2022 Winners & Shortlists


Short List
CategoryTargeted Communication
Post Production TRUFFLE FILM Beirut, LEBANON


In the Arabic language, verbs have genders that are based on their respective subject (noun) and in turn, a noun may be masculine or feminine; there is no neutral option. And this creates a bit of a dilemma, as the default grammatical gender in Arabic has become the masculine form. Twitter estimates that close to 60% of its users in MENA are female. However, when brands address their audiences through the platform they are speaking to them as if they were male. This poses a challenge: Brands are not able to speak with women in the way they should be addressed, and, as a result, miss the opportunity to further engage and create meaningful connections. Connections that could not only drive more human inclusiveness, but also commercial growth for their businesses. So how could Twitter stay true to its purpose of triggering positive societal change while helping brands succeed commercially?

Describe the creative idea

#FeminineArabic was a new movement launched by Twitter, inviting brands to communicate more inclusively with their female audiences. While simple, it proved to be a powerful creative solution to a problem many never really understood, bringing a united voice driving inclusivity in the Middle East. The solution. Twitter launched a new language feature that allowed brands and users to address Arabic speaking women as they should be addressed: as women. The launch was supported by inclusivity workshops and debates developed in partnership with brands across the region.

Describe the strategy

Twitter’s overall objective was to foster an environment where all voices can join the conversation. And ultimately, targeting and partnering with brands seemed to be the right strategy to deliver the intended societal impact, as brands carry a significant share of voice and action within society. Being trusted entities with tremendous power to disseminate good. So, the goal to create inclusivity and pivot the way female Arabic speakers were addressed wasn’t achieved by merely engaging with women and men online, but by ensuring their trusted brands adopted the innovation and led by example. Being brands that walked the walk and talked the talk. Powered by ingenuity, Twitter allowed brands to communicate with every single one of their users by integrating feminine Arabic to the experience, making Twitter the first social platform to create genuine inclusivity. It also contributed towards helping brands rethink engagement strategies, leading to business and commercial success.

Describe the execution

The big launch was announced through an integrated comms/media plan. Twitter’s Comms team had first sent out the press release along with a video announcing the introduction of the new language setting. The announcement was posted on the Twitter MENA and Twitter MKTG pages. Brands, Media Channels, Influencers and Arab Leaders. Users just needed to sign- in on the platform and opt into the Arabic (Feminine) option available in the drop-down menu.

List the results

+50 partners and brands participations: Instantly, agencies directly engaged with Twitter by re-tweeting the post or commenting on it. A few of those brands: Adidas, Microsoft, Nissan, Samsung, Infiniti, Mastercard, Galaxy Chocolate, Puck, Mercedes, UN Women Arabic, EU in Arabic, Rotana Music, Shahid VOD, UAE Ministry of Culture and Youth, Sayidaty Our hashtag and campaign emoji, were trending on the platform and exchanged among brands to include them part of their tweets and messages they were addressing to their users. The movement gained even more momentum - with brands embracing it and creating full-fledged #FeminineArabic campaigns +18M Total Video Views +15K Campaign Mentions +140 (local, regional, and international) media outlets coverage (a few names): Adweek, Campaign ME, Euro News, Reuters, Vogue, Sky News, Channel News Asia, Business Insider Mexico...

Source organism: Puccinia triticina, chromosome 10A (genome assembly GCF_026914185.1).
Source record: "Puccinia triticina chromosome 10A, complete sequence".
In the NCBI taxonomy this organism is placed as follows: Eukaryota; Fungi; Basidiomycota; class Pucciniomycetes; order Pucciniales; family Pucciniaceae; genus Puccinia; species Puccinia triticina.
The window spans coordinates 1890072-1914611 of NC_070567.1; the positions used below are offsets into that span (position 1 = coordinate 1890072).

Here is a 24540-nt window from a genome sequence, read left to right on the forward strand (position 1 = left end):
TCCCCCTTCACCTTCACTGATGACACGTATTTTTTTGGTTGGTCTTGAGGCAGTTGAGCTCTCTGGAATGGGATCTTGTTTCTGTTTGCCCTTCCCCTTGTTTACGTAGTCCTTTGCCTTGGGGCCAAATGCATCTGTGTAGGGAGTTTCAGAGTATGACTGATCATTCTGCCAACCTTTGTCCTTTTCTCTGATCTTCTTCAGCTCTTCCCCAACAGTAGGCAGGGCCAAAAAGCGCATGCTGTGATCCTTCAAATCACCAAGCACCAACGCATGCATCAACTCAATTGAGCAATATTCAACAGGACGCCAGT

Name Company Role
Nick Walsh VMLY&R Commerce Dubai CEO, MENA
Manuel Borde VMLY&R Commerce Global Chief Creative Officer
Julian Hernandez VMLY&R Commerce Executive Creative Director
Mauricio Sanaiote VMLY&R Commerce Dubai Creative Director
Ahmed Samir Salama Abdelhalim VMLY&R Commerce Dubai Senior Arabic Copywriter
Lucas Pimenta VMLY&R Commerce Motion Graphics Editor
Adrian Mutescu VMLY&R Commerce Strategy Director
Maha El Hawari VMLY&R Commerce Dubai Client Commerce Director
Zoe Scraggs VMLY&R Commerce Dubai Project Manager
Cynthia Karan VMLY&R Commerce Dubai Senior Arabic Copywriter
Manar Munjed VMLY&R Commerce Dubai Arabic Copywriter
Gregory Mardikian VMLY&R Commerce Dubai Managing Partner
Sachin Mendonca VMLY&R Commerce Dubai Strategy Director
Elias Bassil VMLY&R Commerce Dubai Head of Strategy
Till Hohmann VMLY&R Commerce Chief Creative Officer
Karim Al Amin VMLY&R Commerce Dubai Digital Designer & Motion Graphics
Zubair Tahir VMLY&R Commerce Dubai 3D Designer & Motion Graphics
Muhammad Omer VMLY&R Commerce Dubai Head of Studio
Saleh Dadir VMLY&R Commerce Dubai Art Director
Nisreen Faris VMLY&R Commerce Dubai Project Manager
Ginny Kemp-Taylor VMLY&R COMMERCE Dubai Head of Marcomms & Creative Services
Fabio Medeiros VMLY&R Commerce Dubai Strategy Director
Jacobo Concejo VMLY&R Commerce Dubai Art Director
Moey Shawash VMLY&R COMMERCE MENA Digital Strategist
Mauro Bisso VMLY&R Commerce Dubai Senior Art Director
Prajakta More VMLY&R Commerce Dubai English Copywriter
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